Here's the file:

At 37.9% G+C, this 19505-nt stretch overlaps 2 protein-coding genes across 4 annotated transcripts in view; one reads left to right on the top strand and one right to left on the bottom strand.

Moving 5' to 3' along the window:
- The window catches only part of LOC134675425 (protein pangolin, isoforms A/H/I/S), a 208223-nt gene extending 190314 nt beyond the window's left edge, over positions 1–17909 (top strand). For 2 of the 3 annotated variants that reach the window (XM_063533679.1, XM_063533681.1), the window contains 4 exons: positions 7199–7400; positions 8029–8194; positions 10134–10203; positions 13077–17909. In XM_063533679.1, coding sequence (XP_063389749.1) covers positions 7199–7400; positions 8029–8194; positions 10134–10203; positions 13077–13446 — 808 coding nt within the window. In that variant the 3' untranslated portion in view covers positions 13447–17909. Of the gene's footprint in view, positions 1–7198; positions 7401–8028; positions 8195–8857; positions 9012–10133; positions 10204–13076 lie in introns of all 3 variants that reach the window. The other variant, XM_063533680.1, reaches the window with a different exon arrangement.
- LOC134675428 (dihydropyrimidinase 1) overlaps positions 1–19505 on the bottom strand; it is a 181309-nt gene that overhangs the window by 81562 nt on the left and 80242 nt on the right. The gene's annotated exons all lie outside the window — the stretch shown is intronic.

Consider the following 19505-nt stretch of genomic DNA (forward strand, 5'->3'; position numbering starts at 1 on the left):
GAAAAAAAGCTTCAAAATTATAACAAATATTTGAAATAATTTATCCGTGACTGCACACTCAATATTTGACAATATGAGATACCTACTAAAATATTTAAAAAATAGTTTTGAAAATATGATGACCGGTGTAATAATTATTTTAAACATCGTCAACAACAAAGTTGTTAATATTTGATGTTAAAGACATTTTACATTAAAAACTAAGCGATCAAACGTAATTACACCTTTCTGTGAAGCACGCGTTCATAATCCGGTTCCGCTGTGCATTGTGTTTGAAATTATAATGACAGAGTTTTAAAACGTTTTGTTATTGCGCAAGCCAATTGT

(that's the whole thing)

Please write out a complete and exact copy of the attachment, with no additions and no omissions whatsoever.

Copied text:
At 37.9% G+C, this 19505-nt stretch overlaps 2 protein-coding genes across 4 annotated transcripts in view; one reads left to right on the top strand and one right to left on the bottom strand.

Moving 5' to 3' along the window:
- The window catches only part of LOC134675425 (protein pangolin, isoforms A/H/I/S), a 208223-nt gene extending 190314 nt beyond the window's left edge, over positions 1–17909 (top strand). For 2 of the 3 annotated variants that reach the window (XM_063533679.1, XM_063533681.1), the window contains 4 exons: positions 7199–7400; positions 8029–8194; positions 10134–10203; positions 13077–17909. In XM_063533679.1, coding sequence (XP_063389749.1) covers positions 7199–7400; positions 8029–8194; positions 10134–10203; positions 13077–13446 — 808 coding nt within the window. In that variant the 3' untranslated portion in view covers positions 13447–17909. Of the gene's footprint in view, positions 1–7198; positions 7401–8028; positions 8195–8857; positions 9012–10133; positions 10204–13076 lie in introns of all 3 variants that reach the window. The other variant, XM_063533680.1, reaches the window with a different exon arrangement.
- LOC134675428 (dihydropyrimidinase 1) overlaps positions 1–19505 on the bottom strand; it is a 181309-nt gene that overhangs the window by 81562 nt on the left and 80242 nt on the right. The gene's annotated exons all lie outside the window — the stretch shown is intronic.

Consider the following 19505-nt stretch of genomic DNA (forward strand, 5'->3'; position numbering starts at 1 on the left):
GAAAAAAAGCTTCAAAATTATAACAAATATTTGAAATAATTTATCCGTGACTGCACACTCAATATTTGACAATATGAGATACCTACTAAAATATTTAAAAAATAGTTTTGAAAATATGATGACCGGTGTAATAATTATTTTAAACATCGTCAACAACAAAGTTGTTAATATTTGATGTTAAAGACATTTTACATTAAAAACTAAGCGATCAAACGTAATTACACCTTTCTGTGAAGCACGCGTTCATAATCCGGTTCCGCTGTGCATTGTGTTTGAAATTATAATGACAGAGTTTTAAAACGTTTTGTTATTGCGCAAGCCAATTGT